As I wash the blood off my hands, I contemplate.

The cars in the parking lot had dwindled down to three before I entered. At the first floor, the librarian (blue Chevy, dented on the right) offered me a knowing smile, though we were strangers. I wore my mother's glasses - not to throw them off the trail so much as to appear less than I was. A bit of camouflage. Later when the first sketches were released, I was amazed at the wideness of my so-called face.

I made my way to the second floor bathroom to scrub my hands again, thirty seconds as always. Spic and span. From there it was off to the reading room, the one packed with a forest of dividers. Two studious creatures about, both in their hidden nests. I brazenly hiked down the middle aisle, sank into my favorite desk, the one with that word etched deeply: cut. From its idle doodle I divined a world of freedom.

Since my discovery of it last September, I had added to it, meticulous engraving with the small boning knife my grandfather had left behind in 1960. The summer the dog had vanished, and mother shipped me off to that awful school. I think she always suspected - if she had known about the knife, there would have been no doubt.

Now it read, in clear marks:

	if red I
	blood spurting,
	all over her new
        oh well,
	it was red
	life draining into an
	uncertain death.

I idly grabbed one of the books from the table behind me, a simple decoy. Freud. I giggled quietly - not quietly enough: a girl stood up (1958 Pontiac GTO, cherry red, probably her boyfriend's hot rod) and glared neutrally in my direction. It wasn't her, so I stuck my tongue out at her, then smiled placidly. She stopped glaring, returned a kittenish smile, and sat back down.

With the book open across my lap, I began to whittle. The straight lines were the simplest; the curves took great care. Periods I enjoyed the most, spinning the knife around faster and faster as it penetrated into the cheap ash tabletop.

	this time
	someone ll find her
	just wait

Tranquilly I made my mark, added her fate to the poem. I thought back to Camp Parkinson, the girls' camp across the river, the dance, the fascination with those creatures I could not know. Back to when Veronica had been so cold, and I had lashed out, spent the week in the infirmary nursing my scarred hand. Later, when the accident occurred, and they could find no body, I had been sorely disappointed they had ruled it a drowning. I wrote a letter (anonymously) announcing that the moon under Cancer would not settle so quietly. Nothing came of it.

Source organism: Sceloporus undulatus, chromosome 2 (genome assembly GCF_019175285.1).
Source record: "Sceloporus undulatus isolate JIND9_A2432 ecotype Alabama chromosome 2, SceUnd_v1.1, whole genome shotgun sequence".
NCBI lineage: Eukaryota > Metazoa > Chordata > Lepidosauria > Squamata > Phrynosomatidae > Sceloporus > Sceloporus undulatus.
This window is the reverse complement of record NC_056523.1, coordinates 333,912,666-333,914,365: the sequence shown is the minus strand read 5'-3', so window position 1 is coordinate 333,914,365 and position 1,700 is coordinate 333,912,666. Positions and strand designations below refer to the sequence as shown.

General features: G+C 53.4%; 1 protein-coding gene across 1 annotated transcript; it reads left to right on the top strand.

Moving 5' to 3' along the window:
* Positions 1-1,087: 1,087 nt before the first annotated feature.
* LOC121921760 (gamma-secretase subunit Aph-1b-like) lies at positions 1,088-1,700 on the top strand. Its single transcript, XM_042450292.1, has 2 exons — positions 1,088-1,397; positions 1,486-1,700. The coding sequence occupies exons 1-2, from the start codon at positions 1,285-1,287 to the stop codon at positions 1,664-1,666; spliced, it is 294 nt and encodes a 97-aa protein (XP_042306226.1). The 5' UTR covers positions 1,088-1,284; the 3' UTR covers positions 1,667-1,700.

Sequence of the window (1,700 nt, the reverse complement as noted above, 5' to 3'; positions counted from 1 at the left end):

This time would be different; they would find her, I would not take such care in covering my vengeance. I finished the t in wait and had begun the final period when she stood up.

Her, the object of my affection (1948 Oldsmobile, poor alternator, bald tires) was leaving! I watched her re-shelve her books and make her way towards the stairwell. I sat poised, surveying her intensely as she vanished around the corner, the faint scent of her perfume exciting my senses in unimaginable ways. Then I looked down - I had pushed the knife point into the flesh of my palm. I giggled again (quieter), pulled it out, blood flowing playfully down my wrist. The edge wobbled precariously in the handle. So close to breaking. Any day now. Any day ..

I waited five more minutes before resuming my poem. I had to make alterations, not everything was right yet. It was only the 27th. All to be revealed in its time, but for now, the game would continue.

         she won't
	this time
	someone ll find her
	just wait till
	next time.

Awkward but acceptable. I collected my things, threw the Freud on a cart, and abandoned my customary spot. This time no look for the librarian. I got outside just in time to hear the Olds choke itself to life. I watched as she pulled out of the parking lot, headed back down 7th Street, Sorority Row, faded into the foggy world out of reach.

I trudged home and sat down on the couch. Turned on the television, watched the evening news, drank a cup of tea. As I headed off to bed, the dreams already beginning to fill my head, I took one last glance in at mother's room. Still tidy. Ever since she had gone to visit grandfather but had yet returned, it had stayed the same way. Except ..

I carefully placed the glasses on the bedside table and wondered if such things would matter when they find her. I went to the bathroom - thirty seconds and my hands are as clean as they ever were. Goodnight, Cheri, wherever you are.

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